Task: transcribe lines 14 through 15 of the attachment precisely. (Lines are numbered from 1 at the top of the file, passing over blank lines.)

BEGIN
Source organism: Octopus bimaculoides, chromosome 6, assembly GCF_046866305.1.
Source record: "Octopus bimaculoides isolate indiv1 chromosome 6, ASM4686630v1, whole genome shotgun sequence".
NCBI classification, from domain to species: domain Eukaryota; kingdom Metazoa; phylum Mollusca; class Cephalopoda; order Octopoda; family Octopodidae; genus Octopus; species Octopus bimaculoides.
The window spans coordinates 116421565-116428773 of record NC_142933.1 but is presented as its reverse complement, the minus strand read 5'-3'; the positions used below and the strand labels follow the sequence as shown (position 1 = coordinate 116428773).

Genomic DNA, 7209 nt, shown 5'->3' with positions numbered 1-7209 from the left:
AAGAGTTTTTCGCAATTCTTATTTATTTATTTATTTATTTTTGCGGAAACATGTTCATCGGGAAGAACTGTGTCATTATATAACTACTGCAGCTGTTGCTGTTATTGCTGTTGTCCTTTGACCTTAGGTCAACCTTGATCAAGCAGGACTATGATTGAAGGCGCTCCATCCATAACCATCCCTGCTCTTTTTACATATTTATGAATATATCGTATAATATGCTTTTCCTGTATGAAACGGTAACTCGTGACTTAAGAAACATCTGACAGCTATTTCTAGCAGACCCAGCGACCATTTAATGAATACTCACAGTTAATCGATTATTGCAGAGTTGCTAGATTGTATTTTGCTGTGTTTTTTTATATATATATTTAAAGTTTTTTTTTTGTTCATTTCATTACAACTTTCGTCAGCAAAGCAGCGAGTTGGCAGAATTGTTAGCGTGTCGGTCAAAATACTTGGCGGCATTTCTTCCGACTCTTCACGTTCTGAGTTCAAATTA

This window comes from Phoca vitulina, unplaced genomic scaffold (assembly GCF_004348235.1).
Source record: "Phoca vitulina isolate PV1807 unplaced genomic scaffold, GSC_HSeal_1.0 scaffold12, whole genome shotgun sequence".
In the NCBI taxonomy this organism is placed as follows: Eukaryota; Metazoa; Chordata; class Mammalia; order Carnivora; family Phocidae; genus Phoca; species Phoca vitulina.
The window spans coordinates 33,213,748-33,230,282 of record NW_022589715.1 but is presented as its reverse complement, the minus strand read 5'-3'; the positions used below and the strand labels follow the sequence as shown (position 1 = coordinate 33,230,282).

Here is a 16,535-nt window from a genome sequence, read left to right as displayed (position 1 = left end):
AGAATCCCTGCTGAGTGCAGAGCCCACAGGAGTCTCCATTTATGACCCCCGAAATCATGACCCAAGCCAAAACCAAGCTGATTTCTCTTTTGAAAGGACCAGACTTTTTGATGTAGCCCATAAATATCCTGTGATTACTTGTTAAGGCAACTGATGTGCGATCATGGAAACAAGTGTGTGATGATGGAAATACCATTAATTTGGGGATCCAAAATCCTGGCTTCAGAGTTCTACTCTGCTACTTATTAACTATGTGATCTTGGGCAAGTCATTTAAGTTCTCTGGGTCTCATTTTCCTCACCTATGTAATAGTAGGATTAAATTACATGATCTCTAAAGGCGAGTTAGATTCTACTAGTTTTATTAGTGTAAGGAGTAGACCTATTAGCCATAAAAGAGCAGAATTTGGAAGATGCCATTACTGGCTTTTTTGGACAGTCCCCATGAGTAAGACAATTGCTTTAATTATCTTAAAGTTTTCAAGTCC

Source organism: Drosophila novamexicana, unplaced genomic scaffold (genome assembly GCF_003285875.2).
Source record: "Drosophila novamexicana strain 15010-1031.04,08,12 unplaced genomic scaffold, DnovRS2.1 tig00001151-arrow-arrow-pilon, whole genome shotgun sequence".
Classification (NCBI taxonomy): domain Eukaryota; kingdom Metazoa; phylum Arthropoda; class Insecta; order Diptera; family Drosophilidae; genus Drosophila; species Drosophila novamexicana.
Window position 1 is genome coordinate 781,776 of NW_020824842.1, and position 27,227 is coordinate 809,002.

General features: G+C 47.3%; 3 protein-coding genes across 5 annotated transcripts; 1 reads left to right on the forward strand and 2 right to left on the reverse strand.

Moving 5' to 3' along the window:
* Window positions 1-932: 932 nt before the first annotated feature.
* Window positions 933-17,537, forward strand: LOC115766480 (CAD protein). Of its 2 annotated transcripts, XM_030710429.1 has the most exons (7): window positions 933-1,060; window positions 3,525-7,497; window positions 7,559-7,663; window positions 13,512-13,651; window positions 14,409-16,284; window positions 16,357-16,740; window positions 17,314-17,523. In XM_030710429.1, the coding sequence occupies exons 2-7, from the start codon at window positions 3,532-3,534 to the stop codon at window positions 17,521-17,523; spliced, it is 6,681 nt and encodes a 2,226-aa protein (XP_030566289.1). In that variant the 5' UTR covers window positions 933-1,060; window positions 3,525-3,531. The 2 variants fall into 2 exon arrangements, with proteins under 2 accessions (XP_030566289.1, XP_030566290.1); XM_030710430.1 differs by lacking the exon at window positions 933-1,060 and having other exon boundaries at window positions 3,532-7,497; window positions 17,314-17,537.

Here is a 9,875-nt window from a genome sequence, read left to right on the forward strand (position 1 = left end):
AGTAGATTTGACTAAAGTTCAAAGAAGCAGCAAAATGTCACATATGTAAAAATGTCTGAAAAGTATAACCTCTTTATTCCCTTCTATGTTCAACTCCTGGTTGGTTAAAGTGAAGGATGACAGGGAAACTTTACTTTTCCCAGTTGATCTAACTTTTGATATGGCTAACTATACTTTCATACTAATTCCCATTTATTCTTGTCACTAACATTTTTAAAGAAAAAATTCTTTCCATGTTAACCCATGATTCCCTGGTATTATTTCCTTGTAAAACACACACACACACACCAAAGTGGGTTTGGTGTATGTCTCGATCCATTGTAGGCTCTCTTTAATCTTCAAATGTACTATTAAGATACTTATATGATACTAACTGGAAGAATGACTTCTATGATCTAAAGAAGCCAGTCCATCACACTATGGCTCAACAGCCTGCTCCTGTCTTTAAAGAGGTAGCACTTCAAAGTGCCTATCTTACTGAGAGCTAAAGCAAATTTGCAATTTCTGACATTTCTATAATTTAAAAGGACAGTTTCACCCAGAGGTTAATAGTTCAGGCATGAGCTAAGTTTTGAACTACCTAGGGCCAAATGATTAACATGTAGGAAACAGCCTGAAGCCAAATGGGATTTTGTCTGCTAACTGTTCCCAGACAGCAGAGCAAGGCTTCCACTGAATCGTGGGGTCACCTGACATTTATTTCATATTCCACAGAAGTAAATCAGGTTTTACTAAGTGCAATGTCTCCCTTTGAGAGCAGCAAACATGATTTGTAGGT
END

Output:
Source record: "Drosophila novamexicana strain 15010-1031.04,08,12 unplaced genomic scaffold, DnovRS2.1 tig00001151-arrow-arrow-pilon, whole genome shotgun sequence".
Classification (NCBI taxonomy): domain Eukaryota; kingdom Metazoa; phylum Arthropoda; class Insecta; order Diptera; family Drosophilidae; genus Drosophila; species Drosophila novamexicana.